Olęder forest settlement (house, barn, cowshed), currently a farm, Bure
Narodowy Instytut Dziedzictwa pl

Olęder forest settlement (house, barn, cowshed), currently a farm

Bure

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The rural homestead (formerly a forest settlement) in the Bure colony is an example of a secluded farm, of which there are not many in Greater Poland, related to the Olęder settlement process. It was built on a cleared patch of land. It is a very well preserved homestead having a quadrilateral plan, comprising a wooden log house, a wooden barn, and a brick cowshed. It serves as a testimony to the multicultural history of Greater Poland and one of the intense stages of the Olęder settlement process, which had a lasting and visible impact on the rural landscape of the region.

History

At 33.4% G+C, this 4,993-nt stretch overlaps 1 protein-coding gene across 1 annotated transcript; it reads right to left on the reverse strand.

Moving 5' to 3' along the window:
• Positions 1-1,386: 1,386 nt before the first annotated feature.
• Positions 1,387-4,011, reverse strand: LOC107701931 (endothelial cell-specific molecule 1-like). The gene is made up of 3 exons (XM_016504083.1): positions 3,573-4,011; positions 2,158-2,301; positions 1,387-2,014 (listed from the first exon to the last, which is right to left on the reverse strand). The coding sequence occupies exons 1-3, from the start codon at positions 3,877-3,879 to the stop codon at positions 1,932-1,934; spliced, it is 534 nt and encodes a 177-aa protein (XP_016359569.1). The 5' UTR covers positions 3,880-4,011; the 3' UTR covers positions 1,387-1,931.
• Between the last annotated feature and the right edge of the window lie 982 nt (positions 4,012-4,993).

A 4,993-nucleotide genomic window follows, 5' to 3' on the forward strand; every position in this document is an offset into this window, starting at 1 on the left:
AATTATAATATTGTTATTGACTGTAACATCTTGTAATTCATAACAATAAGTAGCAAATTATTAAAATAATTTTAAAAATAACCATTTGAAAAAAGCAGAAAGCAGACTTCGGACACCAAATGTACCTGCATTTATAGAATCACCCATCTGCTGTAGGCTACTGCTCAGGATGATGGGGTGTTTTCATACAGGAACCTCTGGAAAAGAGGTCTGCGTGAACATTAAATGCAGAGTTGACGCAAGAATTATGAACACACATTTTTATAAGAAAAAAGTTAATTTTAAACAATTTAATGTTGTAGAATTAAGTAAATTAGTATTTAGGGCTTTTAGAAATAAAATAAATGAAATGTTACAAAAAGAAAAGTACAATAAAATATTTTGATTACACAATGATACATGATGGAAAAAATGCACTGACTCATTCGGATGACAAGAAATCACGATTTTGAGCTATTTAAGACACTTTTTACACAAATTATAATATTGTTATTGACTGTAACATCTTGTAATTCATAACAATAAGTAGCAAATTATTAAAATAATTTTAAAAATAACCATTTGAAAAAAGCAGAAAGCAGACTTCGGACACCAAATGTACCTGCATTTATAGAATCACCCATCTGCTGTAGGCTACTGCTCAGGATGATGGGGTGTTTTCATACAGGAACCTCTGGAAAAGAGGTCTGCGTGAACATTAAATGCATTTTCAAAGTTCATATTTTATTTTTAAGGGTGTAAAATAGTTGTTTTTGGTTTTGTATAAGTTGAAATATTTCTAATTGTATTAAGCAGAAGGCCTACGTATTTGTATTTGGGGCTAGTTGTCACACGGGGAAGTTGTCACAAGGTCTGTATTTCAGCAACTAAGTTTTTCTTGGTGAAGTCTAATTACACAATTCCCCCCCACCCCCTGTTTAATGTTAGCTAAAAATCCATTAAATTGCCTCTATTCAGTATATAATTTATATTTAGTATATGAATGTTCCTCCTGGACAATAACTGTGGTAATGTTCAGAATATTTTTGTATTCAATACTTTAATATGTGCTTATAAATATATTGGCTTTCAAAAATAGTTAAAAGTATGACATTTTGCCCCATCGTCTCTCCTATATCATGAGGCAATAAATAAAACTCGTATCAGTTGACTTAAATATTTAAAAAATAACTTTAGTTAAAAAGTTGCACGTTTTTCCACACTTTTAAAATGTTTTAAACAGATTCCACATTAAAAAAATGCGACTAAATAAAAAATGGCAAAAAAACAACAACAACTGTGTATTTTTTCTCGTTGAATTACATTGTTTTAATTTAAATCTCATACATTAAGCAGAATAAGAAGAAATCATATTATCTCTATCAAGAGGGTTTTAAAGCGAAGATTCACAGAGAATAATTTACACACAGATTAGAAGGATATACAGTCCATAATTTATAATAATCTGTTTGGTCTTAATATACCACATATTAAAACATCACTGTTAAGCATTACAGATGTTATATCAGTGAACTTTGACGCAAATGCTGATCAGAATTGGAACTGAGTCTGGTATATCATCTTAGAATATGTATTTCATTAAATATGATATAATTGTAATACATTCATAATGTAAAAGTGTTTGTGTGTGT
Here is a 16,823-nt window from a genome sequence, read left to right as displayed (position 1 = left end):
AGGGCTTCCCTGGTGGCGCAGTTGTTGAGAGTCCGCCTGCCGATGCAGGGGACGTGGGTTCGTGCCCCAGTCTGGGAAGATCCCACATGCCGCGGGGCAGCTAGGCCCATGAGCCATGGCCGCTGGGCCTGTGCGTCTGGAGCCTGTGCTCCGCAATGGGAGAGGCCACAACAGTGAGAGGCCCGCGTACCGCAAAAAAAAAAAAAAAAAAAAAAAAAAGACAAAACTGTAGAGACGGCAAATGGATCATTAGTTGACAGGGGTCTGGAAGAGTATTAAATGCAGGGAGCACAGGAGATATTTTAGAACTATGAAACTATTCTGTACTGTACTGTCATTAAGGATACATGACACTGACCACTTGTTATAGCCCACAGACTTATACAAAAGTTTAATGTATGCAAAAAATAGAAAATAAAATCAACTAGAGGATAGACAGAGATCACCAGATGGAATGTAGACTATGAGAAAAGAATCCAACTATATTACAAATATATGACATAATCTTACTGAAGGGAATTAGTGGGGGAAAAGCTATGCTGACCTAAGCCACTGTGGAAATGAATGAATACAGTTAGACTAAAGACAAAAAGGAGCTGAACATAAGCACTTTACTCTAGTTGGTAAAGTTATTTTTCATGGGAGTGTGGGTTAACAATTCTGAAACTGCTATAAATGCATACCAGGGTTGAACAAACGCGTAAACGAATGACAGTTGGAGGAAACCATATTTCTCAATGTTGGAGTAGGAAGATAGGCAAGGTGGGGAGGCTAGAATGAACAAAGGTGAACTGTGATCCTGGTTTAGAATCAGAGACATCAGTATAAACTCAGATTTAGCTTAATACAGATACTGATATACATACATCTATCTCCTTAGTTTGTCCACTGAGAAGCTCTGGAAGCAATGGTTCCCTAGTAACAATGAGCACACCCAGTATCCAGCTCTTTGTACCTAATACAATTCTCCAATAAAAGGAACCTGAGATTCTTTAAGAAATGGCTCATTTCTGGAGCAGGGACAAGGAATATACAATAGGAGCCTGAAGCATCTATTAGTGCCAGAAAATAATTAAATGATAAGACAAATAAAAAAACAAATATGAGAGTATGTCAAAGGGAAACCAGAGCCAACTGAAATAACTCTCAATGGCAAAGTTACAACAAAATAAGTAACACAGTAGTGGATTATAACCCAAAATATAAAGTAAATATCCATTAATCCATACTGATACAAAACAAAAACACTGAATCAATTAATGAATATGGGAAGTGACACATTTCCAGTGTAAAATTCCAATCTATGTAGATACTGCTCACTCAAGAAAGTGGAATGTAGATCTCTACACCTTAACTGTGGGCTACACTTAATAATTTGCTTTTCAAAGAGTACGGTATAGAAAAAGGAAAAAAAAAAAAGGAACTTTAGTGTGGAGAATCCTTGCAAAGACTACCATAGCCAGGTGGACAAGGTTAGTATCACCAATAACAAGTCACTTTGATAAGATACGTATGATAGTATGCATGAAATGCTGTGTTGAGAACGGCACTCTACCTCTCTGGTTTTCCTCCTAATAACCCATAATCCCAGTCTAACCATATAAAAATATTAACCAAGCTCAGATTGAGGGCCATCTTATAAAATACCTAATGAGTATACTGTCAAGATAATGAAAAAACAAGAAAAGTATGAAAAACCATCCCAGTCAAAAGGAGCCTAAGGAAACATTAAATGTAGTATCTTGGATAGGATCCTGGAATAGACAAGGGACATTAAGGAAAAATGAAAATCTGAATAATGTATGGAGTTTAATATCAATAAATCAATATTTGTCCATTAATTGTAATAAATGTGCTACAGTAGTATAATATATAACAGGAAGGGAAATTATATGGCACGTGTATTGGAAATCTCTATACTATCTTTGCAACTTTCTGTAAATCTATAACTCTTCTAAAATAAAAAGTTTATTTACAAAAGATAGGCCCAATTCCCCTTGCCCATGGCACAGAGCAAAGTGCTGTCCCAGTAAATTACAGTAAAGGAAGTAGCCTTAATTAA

The Olęder settlement process was started by Dutch settlers. With time, the word “Olęder” (derived from the Polish word “Holender”, which means “Dutchman”) started to be used to refer to a freeman who undertook the reclamation of marshlands and the clearance of forests and hence enjoyed a set of special rights and privileges. The collective name given to those villages (colonies), “Haulaenderein”, is derived from the word hauen — “to clear”, as most Olęder settlements in Greater Poland were built in areas which were previously occupied by woodlands. The names of the colonies frequently incorporated the word “Holendry” or “Olędry”. Most settlers were German peasants who fled from the territory of the March or who were encouraged to settle in this region by Polish feudal lords. Later, they were joined by Czech and Polish settlers. The new settlers were granted privileges known as the holenderskie (Dutch) law. They were based on the principle of personal freedom. The settlers also had the right to elect the head of the village (sołtys). After an initial rent-free period, the settlers were required to pay a rent; once the tenancy period was over, they could choose to purchase the lands that they occupied.